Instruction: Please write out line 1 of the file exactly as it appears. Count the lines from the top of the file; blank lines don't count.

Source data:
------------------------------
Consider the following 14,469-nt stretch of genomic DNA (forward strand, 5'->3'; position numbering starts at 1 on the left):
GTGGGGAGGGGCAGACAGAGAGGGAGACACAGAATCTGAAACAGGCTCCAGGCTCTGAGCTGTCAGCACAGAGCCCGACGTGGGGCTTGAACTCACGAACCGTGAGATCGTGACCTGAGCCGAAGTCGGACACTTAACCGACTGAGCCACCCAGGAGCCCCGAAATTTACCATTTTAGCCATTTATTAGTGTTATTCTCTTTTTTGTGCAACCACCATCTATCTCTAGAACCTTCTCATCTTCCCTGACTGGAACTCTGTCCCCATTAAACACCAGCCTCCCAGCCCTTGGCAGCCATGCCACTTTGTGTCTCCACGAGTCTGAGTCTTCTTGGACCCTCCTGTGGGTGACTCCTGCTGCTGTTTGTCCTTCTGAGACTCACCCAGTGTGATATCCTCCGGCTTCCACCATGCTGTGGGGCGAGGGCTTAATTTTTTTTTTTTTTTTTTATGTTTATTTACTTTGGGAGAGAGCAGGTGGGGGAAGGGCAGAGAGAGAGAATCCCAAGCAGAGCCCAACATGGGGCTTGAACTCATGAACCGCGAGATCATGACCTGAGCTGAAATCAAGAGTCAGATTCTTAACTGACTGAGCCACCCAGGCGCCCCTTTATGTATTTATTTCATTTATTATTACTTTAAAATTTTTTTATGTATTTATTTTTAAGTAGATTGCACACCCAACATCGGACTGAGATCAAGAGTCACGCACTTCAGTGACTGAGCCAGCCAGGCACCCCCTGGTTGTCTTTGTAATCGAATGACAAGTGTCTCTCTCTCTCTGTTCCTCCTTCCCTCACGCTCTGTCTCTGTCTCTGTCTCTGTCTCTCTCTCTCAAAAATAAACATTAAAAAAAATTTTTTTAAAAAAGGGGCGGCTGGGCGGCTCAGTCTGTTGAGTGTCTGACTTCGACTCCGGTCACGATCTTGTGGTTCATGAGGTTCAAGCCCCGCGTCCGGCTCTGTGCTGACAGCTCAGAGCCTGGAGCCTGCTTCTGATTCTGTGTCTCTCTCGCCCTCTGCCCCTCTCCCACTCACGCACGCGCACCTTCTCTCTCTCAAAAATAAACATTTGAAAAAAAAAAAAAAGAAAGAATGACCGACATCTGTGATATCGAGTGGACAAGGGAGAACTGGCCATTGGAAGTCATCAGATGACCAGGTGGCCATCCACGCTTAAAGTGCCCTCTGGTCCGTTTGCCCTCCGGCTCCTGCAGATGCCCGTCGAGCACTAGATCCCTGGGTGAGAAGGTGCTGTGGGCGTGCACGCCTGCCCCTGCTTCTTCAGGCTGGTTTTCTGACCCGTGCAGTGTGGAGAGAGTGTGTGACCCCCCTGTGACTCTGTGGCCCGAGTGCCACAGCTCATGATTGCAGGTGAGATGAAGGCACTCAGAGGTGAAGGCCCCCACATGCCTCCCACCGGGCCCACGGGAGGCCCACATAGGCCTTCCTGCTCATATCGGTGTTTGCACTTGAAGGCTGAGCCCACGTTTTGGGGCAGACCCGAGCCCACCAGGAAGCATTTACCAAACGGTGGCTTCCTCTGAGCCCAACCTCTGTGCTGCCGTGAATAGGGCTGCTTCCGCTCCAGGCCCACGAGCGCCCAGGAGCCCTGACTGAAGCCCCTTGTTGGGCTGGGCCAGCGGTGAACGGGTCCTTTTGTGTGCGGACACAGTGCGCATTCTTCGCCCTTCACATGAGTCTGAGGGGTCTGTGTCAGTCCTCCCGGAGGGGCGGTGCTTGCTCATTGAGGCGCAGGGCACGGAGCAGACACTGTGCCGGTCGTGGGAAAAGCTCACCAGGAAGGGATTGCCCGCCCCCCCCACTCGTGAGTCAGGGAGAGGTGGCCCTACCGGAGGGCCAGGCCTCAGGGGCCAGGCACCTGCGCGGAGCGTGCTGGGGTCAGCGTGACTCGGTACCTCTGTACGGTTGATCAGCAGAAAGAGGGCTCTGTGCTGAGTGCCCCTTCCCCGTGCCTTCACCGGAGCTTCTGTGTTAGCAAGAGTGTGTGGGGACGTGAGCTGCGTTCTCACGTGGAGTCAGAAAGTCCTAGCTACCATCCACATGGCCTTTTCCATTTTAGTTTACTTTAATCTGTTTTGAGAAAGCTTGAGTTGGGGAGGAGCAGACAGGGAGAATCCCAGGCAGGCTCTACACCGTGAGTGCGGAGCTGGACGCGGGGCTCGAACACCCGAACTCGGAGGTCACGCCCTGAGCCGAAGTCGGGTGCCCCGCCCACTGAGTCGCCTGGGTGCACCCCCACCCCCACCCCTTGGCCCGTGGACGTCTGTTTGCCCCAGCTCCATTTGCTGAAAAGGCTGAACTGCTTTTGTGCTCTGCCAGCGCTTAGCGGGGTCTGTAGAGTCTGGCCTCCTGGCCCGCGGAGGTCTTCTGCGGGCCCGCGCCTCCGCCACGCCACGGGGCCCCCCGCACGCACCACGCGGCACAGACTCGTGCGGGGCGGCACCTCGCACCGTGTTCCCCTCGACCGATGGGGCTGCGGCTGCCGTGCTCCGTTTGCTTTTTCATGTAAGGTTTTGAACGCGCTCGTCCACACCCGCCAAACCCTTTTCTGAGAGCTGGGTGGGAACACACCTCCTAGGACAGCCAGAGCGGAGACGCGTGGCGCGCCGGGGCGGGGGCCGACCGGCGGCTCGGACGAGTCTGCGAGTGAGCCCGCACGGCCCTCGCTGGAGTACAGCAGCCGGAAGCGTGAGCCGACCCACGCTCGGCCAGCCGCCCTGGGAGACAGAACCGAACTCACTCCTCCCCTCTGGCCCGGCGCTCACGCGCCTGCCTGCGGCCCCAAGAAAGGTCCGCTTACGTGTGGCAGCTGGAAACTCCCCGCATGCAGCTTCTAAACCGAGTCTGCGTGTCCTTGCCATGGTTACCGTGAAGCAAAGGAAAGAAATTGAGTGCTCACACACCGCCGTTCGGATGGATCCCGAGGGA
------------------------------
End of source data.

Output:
Consider the following 14,469-nt stretch of genomic DNA (forward strand, 5'->3'; position numbering starts at 1 on the left):